Patients with acute myocardial infarction (AMI) are at high risk when undergoing emergency coronary artery bypass graft (CABG)-surgery. Their outcome remains poor despite increased use of extracorporeal membrane oxygenation (ECMO). We investigated the impact of timing for perioperative ECMO-support in these patients.
In this retrospective double-center study, we evaluated 201 patients with AMI undergoing CABG, dividing them into the following groups: No-ECMO (n = 101), preoperative ECMO (pre-ECMO, n = 6), intraoperative ECMO (ECC-ECMO, n = 67), and postoperative ECMO (post-ECMO, n = 27). We evaluated the impact of ECMO timing on postoperative mortality, organ function, and length of stay, comparing these to predicted outcome using different risk-scores.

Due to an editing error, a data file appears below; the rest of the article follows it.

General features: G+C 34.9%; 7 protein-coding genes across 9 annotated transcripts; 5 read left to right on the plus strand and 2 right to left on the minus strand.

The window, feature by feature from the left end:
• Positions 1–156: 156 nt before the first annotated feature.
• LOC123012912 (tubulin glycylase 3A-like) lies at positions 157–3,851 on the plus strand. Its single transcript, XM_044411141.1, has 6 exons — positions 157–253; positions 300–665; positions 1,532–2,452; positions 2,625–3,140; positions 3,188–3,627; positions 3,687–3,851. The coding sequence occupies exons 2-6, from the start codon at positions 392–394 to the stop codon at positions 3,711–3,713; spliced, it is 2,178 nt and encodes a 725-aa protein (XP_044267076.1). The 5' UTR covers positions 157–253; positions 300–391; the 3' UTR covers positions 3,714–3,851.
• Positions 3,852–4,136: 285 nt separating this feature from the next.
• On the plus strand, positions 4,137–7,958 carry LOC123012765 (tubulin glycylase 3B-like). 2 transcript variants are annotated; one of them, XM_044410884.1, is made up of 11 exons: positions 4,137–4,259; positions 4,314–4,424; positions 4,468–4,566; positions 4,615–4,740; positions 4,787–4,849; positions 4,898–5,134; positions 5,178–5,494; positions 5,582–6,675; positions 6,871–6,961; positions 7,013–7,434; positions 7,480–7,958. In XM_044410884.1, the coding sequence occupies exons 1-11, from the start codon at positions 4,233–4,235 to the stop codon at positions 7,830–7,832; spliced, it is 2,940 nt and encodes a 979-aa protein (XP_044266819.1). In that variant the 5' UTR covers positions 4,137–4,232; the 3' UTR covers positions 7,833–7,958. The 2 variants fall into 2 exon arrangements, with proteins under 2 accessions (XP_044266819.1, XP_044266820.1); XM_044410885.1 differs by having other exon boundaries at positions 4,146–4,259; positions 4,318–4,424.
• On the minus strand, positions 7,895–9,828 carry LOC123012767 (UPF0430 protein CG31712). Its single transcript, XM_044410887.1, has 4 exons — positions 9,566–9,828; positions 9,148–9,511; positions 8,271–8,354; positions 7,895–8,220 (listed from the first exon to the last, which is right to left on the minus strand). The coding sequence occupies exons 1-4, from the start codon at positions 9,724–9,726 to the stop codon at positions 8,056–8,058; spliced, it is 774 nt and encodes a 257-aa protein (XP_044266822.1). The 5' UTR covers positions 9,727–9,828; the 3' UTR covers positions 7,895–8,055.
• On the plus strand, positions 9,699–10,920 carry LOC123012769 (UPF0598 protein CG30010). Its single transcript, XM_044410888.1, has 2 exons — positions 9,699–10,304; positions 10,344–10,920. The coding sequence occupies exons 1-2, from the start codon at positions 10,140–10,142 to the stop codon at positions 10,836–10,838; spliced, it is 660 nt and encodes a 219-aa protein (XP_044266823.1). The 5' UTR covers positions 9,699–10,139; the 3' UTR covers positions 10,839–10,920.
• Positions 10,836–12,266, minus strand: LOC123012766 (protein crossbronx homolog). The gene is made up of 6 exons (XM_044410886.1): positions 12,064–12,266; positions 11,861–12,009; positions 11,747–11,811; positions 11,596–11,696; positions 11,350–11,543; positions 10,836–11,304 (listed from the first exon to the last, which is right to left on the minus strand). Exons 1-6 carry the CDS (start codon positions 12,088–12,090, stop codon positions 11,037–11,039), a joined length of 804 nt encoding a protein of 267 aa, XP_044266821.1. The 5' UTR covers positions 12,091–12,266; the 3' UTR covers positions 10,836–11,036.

Post-ECMO patients showed lowest 30-day-survival (40.7%), while earlier ECMO-start was associated with better outcome (50.7% in extracorporeal circulation [ECC]-ECMO and 66.7% in pre-ECMO patients). On admission, only pre-ECMO and ECC-ECMO patients showed higher surgery- and intensive-care-unit (ICU)-related risk-scores. In pre- and ECC-ECMO patients, the first significant increase in lactate-levels (>4 mmol/L) was observed preoperatively, while this occurred 1 hour postoperatively in post-ECMO patients. Bilirubin was increased in all patients, decreasing after 3 and 12 days in pre- and ECC-ECMO patients, respectively, but only after 18 days in post-ECMO patients. Multiple ICU risk-scores did not discriminate survival-probability correctly. Only the ECMO-related survival after veno-arterial-ECMO-score correctly predicted the significantly lower survival in post-ECMO patients.
Our study shows that timely ECMO-support is associated with earlier bilirubin-downtrend and higher survival in patients with AMI after CABG. Lactate-increase greater than 4 mmol/L seems to be a helpful threshold to trigger the timely onset of ECMO-therapy, providing better survival.